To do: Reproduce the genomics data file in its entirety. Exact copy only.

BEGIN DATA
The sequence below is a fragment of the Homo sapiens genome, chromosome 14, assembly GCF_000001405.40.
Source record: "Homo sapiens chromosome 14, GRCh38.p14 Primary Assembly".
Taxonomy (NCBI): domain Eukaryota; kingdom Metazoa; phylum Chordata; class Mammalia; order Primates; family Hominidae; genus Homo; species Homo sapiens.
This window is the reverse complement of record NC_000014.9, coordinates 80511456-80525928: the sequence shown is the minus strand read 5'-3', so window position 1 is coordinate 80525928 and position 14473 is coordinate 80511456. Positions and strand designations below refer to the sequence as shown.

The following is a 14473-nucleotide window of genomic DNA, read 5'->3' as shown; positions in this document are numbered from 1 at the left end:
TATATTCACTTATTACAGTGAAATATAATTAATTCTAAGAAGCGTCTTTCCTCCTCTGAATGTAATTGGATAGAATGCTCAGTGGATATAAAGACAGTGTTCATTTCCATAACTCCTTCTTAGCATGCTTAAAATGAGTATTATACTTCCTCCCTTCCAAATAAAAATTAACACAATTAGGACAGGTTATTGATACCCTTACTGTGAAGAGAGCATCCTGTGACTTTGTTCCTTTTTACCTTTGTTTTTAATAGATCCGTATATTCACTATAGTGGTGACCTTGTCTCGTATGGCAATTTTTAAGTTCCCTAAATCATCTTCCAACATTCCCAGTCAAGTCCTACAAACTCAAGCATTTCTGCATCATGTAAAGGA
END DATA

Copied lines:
The sequence below is a fragment of the Homo sapiens genome, chromosome 14, assembly GCF_000001405.40.
Source record: "Homo sapiens chromosome 14, GRCh38.p14 Primary Assembly".
Taxonomy (NCBI): domain Eukaryota; kingdom Metazoa; phylum Chordata; class Mammalia; order Primates; family Hominidae; genus Homo; species Homo sapiens.
This window is the reverse complement of record NC_000014.9, coordinates 80511456-80525928: the sequence shown is the minus strand read 5'-3', so window position 1 is coordinate 80525928 and position 14473 is coordinate 80511456. Positions and strand designations below refer to the sequence as shown.

The following is a 14473-nucleotide window of genomic DNA, read 5'->3' as shown; positions in this document are numbered from 1 at the left end:
TATATTCACTTATTACAGTGAAATATAATTAATTCTAAGAAGCGTCTTTCCTCCTCTGAATGTAATTGGATAGAATGCTCAGTGGATATAAAGACAGTGTTCATTTCCATAACTCCTTCTTAGCATGCTTAAAATGAGTATTATACTTCCTCCCTTCCAAATAAAAATTAACACAATTAGGACAGGTTATTGATACCCTTACTGTGAAGAGAGCATCCTGTGACTTTGTTCCTTTTTACCTTTGTTTTTAATAGATCCGTATATTCACTATAGTGGTGACCTTGTCTCGTATGGCAATTTTTAAGTTCCCTAAATCATCTTCCAACATTCCCAGTCAAGTCCTACAAACTCAAGCATTTCTGCATCATGTAAAGGA